The increasing acidity of the world ocean is a threat to marine species, says world-renowned Antarctic marine biologist Jim McClintock, who's ongoing research explores the chemical defenses of polar marine organisms and impacts of ocean acidification on marine invertebrates. Carbon dioxide sequestered from the atmosphere by the ocean is interfering with aragonite saturation seasonally in Arctic waters. The problem is predicted to become a constant in Arctic and Antarctic waters by 2050, seriously impacting marine life that builds shells or shell-like structures.
McClintock tells UAB:
"Existing data points to consistently increasing oceanic acidity, and that is a direct result of increasing carbon dioxide levels in the atmosphere; it is incontrovertible. The ramifications for many of the organisms that call the water home are profound. There is no existing data that I am aware of that can be used to debate the trend of increasing ocean acidification."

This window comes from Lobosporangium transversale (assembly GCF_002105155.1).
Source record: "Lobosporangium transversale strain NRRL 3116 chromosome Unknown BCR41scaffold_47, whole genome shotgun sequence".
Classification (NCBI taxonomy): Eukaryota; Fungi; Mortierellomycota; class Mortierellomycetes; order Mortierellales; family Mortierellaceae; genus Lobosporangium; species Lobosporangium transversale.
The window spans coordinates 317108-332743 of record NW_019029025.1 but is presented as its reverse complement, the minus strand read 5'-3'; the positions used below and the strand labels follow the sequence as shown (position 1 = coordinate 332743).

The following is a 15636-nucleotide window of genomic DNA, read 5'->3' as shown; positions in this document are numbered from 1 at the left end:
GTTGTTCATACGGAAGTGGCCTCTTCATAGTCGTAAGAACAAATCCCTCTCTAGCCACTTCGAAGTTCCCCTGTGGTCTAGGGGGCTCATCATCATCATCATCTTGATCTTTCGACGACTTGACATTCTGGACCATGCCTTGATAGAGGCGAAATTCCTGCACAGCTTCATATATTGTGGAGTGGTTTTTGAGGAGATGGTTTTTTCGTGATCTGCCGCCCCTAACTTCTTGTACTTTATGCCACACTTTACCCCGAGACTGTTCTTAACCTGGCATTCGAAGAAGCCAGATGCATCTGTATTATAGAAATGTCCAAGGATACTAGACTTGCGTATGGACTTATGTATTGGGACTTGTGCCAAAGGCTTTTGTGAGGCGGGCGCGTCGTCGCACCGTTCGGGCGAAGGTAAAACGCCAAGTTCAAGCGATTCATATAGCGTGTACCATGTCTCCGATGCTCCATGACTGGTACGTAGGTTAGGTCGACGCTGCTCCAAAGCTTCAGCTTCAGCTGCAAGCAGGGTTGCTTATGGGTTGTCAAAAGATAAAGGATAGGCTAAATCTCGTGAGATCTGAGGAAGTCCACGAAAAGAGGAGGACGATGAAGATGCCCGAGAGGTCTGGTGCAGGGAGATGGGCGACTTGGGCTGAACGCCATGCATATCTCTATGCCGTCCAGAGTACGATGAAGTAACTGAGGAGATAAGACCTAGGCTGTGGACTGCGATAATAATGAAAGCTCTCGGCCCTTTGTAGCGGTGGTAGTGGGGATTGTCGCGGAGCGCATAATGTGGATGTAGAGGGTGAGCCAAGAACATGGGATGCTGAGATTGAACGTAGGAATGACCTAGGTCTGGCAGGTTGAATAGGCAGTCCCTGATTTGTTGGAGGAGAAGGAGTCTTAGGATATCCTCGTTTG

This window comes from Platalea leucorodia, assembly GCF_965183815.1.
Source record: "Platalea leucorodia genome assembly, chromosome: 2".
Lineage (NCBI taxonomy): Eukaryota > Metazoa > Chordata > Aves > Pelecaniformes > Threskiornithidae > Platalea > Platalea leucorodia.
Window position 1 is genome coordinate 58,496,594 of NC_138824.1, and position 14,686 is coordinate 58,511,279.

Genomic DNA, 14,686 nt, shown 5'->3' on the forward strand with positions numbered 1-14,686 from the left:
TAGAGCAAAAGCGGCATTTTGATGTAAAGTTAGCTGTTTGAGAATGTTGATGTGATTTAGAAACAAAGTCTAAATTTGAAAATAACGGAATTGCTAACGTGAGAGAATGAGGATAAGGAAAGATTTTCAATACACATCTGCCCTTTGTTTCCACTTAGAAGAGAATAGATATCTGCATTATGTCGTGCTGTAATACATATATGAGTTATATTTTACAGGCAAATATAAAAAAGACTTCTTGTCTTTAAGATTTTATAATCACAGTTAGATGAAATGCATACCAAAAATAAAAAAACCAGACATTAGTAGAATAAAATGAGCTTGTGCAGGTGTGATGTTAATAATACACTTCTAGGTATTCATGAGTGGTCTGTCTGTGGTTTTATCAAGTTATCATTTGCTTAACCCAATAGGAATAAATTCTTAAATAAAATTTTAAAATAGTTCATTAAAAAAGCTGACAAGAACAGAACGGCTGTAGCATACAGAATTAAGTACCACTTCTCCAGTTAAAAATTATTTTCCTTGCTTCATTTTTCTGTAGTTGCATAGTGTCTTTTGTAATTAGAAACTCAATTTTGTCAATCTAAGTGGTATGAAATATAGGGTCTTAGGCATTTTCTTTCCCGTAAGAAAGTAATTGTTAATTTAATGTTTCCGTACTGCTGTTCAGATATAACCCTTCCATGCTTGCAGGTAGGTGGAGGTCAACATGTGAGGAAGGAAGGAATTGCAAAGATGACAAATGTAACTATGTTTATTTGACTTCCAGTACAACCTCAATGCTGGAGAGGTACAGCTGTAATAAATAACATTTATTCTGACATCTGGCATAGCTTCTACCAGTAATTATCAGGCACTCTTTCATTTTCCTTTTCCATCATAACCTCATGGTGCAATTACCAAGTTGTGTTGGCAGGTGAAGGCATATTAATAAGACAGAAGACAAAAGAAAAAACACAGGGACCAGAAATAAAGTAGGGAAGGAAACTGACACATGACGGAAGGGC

McClintock and co-authors reviewed recent data on ocean acidification at high latitudes for an article (pdf) in the journal Oceanography, for an issue focusing on ocean acidification worldwide. McClintock also recently published research that revealed barnacles grown under acidified seawater conditions produce weaker adult shells.
McClintock Point, in Explorers Cove, Antarctica, was named for Jim McClintock in 1998.